It’s the final push now. In a matter of mere weeks, waggle upon wave of young graduates will be crashing against studio doors, looking for any and every break to start work. I can tell you, it’s terrifying. I can also tell you that flat though I’m a good decade into my career, I’m still sensitive to that time again and remember it well. Or rather, I have never let myself forget the airs I felt while going through that period of my life because it was honestly unsettling.
You move somewhere for three or four years to study in a new arrange, you’re making new friends, you’ve got no fucking money, you’re learning how to live and you’re growing. It’s a in the end formative time of your life. Then suddenly, just as all those emotional attachments are settling down and you’re figuring it out, it all fucking flips again. You have to freedom education to try find a job and all of that pressure starts again. I just homelessness to let you know, it’s ok to feel like this.
I know I must sound cognate with some sort of apparitional parent figure, but no one ever tells you this – in particular people already within the industry. Although it might sound unworkable (I would struggle to describe how you could implement the advice “it’ll be ok”) it’s these smallest of goodies that make the biggest difference at this time of year. You be versed, the actual human stuff. So I thought I’d try and share another human tip on getting into ‘the Manufacture™’.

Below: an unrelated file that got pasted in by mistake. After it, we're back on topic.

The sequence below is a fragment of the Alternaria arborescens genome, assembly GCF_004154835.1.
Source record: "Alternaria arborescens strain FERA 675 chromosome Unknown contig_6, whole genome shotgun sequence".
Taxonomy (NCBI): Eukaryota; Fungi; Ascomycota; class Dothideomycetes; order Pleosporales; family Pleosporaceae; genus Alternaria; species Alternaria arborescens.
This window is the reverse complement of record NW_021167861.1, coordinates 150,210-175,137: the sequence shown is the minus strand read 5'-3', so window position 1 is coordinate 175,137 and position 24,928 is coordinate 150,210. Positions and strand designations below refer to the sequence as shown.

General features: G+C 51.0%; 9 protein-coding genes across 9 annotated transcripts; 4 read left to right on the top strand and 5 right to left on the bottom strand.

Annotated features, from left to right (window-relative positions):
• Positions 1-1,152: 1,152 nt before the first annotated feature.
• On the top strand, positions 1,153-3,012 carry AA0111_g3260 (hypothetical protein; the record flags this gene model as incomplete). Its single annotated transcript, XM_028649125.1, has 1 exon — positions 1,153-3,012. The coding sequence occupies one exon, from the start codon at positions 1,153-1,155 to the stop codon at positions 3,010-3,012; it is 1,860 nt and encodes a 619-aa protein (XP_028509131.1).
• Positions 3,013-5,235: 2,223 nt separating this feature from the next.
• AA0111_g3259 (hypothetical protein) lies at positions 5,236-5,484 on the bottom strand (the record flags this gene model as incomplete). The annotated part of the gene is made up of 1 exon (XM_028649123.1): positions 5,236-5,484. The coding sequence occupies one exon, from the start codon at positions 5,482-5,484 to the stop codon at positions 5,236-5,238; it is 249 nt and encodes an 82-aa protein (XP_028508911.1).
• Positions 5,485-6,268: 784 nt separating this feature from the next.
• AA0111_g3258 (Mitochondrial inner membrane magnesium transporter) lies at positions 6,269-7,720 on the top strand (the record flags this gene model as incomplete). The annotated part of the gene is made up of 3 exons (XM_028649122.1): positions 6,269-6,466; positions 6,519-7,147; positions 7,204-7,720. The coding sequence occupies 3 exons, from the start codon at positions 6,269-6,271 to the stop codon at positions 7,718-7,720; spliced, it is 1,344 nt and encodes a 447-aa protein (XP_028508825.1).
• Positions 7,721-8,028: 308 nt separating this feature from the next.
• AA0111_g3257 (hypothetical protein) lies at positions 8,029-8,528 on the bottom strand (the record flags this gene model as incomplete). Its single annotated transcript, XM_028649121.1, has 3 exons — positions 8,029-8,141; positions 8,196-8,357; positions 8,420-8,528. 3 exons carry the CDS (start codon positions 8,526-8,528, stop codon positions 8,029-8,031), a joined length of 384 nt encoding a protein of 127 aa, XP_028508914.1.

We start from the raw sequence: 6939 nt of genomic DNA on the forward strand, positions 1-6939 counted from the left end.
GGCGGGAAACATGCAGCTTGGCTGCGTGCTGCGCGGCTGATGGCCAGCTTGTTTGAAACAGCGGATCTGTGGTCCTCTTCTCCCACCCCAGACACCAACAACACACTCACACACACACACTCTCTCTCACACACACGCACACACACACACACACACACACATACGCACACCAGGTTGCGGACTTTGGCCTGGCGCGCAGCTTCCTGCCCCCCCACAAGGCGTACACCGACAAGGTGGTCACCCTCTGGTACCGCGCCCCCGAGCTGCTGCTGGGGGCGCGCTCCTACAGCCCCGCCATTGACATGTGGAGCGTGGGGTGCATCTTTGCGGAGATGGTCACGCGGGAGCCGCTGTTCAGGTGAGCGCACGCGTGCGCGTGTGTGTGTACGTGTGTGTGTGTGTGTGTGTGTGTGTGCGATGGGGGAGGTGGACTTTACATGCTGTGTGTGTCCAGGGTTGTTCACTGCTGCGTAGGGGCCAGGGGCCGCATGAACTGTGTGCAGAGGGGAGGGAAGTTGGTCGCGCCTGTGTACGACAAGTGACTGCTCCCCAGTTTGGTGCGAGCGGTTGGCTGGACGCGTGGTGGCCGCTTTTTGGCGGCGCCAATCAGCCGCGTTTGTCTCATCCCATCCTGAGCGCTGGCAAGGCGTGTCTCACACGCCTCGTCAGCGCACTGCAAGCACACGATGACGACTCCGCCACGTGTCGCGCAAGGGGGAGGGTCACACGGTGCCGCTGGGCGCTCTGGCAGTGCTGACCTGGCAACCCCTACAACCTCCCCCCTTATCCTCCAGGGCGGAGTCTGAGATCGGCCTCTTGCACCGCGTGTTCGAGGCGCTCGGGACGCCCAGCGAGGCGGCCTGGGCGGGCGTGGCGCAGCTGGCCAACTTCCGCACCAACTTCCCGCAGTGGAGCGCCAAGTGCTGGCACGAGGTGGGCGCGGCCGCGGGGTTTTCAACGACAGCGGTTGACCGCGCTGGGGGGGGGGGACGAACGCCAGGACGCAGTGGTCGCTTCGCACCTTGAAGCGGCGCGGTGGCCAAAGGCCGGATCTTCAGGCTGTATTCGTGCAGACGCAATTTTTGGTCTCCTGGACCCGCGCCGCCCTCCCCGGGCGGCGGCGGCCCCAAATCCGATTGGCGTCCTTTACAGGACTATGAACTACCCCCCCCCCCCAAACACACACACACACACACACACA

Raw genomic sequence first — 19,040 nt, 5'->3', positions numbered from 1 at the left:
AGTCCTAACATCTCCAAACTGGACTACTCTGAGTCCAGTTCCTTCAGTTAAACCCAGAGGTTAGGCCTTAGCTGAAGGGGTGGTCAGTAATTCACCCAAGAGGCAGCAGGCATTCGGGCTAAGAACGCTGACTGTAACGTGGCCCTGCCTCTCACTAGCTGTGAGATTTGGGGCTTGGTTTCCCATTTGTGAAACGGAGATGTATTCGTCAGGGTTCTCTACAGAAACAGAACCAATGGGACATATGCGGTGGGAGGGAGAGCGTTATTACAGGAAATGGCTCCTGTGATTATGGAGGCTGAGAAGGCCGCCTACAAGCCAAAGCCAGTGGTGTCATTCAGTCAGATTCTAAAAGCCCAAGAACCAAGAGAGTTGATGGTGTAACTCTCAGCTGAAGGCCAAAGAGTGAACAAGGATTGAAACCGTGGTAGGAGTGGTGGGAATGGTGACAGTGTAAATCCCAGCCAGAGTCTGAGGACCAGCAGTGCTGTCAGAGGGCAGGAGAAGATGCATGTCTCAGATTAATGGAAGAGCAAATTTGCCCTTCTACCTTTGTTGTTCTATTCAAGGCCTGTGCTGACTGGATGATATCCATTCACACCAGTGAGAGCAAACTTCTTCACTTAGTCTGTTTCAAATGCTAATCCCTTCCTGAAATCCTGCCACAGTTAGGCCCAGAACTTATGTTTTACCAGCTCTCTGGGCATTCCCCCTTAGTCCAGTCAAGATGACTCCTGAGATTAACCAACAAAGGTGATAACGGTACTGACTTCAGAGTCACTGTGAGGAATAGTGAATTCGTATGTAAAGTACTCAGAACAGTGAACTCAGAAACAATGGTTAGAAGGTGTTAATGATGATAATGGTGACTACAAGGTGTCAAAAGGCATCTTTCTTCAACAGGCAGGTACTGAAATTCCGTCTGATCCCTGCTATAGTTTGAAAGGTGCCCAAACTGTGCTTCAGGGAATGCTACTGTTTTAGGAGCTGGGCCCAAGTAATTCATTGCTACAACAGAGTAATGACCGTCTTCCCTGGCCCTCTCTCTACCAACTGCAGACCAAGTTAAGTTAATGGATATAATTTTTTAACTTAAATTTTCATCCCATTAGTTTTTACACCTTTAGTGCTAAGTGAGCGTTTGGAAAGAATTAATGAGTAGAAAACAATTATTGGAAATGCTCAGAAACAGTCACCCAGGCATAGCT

Now, there’s a lot of stuff flying around about portfolios and presenting yourself, but sundry of these overlap in my experience. Some of them also contradict each other, which isn’t accurately helpful. What I’ve found is that no matter what folk in the Earnestness™ say, there isn’t a fundamentally right or a wrong way to address your profession. Some treat it as an archive for their projects and essentially document what they did for each ruined of work. Others try to express their projects differently in order to “get into that have”, as I’ve heard it called. Neither way works better, but one crucial thing that a lot of people taking is not to rely on your work alone.
When you’re about to graduate, I grasp it feel likes all people chant at you is “portfolio, portfolio, portfolio”. But as well-connected as your work is, it’s not the only thing that can get you a job. You as a person count too. Your fit in will get people interested in you, maybe get you an interview, a meeting, or a bit of work from conditions to time – but things like getting a job or winning new clients also relies on you. Demonstrating work in person isn’t solely about seeing work in person. It’s sundry to find out about you – what you’re like, how you talk about work, and whether you strength be a good fit. Your work can’t help you here, you just have to be yourself.
I suffer with known some designers who relied solely on their work. And cool though some of them had absolutely envious, unbelievable work, that failed to mutate into jobs or projects because they weren’t prepared themselves. That, or they were performed wankers who nobody liked. But that’s the thing, when it comes down to it no one appoints absolute dickheads just because they do good work. Additional, nicer people will generally always improve, because they literally want to.
While it is massively important to prepare your portfolio, it’s at bottom just an extension of you. So be happy with yourself and your approach, and then arm yourself with the overpower work you can muster.
Note: You may have noticed a couple of little the classics hugging onto the word ‘Industry’ throughout the course of this article. Yep, that teeny ‘T’ and ‘M’. If you’d like to know why they appear, well you’ll just have to impute to the book to find out now won’t you.
Oh Sh*t… What Now?: Honest Advice for New Graphic Designers fetches £17.99, and is available from Laurence King.